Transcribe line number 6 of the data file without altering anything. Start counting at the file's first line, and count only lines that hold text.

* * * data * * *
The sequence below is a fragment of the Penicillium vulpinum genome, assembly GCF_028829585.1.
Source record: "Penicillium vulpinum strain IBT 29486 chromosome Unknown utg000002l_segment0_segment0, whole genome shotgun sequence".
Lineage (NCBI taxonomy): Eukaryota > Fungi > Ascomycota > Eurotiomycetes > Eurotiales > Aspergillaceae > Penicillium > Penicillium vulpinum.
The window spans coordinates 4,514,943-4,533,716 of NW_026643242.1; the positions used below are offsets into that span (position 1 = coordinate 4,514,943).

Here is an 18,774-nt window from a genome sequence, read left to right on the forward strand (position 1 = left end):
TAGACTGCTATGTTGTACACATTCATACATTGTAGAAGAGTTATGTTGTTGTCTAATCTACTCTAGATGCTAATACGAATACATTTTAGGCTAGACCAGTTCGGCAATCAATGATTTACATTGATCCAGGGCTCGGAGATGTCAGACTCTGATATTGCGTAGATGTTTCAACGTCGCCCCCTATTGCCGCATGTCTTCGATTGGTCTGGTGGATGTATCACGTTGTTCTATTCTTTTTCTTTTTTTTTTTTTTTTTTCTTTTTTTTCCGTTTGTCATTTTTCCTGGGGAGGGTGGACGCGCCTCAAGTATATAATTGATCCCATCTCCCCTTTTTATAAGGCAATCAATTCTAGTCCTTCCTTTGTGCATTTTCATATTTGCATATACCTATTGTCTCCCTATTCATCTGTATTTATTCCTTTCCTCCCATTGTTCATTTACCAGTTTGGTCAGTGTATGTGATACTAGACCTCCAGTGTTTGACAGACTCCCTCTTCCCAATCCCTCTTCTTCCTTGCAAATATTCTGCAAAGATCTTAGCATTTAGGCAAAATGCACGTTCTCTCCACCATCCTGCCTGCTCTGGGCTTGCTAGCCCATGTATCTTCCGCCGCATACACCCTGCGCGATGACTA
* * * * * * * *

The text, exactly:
TAGACTGCTATGTTGTACACATTCATACATTGTAGAAGAGTTATGTTGTTGTCTAATCTACTCTAGATGCTAATACGAATACATTTTAGGCTAGACCAGTTCGGCAATCAATGATTTACATTGATCCAGGGCTCGGAGATGTCAGACTCTGATATTGCGTAGATGTTTCAACGTCGCCCCCTATTGCCGCATGTCTTCGATTGGTCTGGTGGATGTATCACGTTGTTCTATTCTTTTTCTTTTTTTTTTTTTTTTTTCTTTTTTTTCCGTTTGTCATTTTTCCTGGGGAGGGTGGACGCGCCTCAAGTATATAATTGATCCCATCTCCCCTTTTTATAAGGCAATCAATTCTAGTCCTTCCTTTGTGCATTTTCATATTTGCATATACCTATTGTCTCCCTATTCATCTGTATTTATTCCTTTCCTCCCATTGTTCATTTACCAGTTTGGTCAGTGTATGTGATACTAGACCTCCAGTGTTTGACAGACTCCCTCTTCCCAATCCCTCTTCTTCCTTGCAAATATTCTGCAAAGATCTTAGCATTTAGGCAAAATGCACGTTCTCTCCACCATCCTGCCTGCTCTGGGCTTGCTAGCCCATGTATCTTCCGCCGCATACACCCTGCGCGATGACTA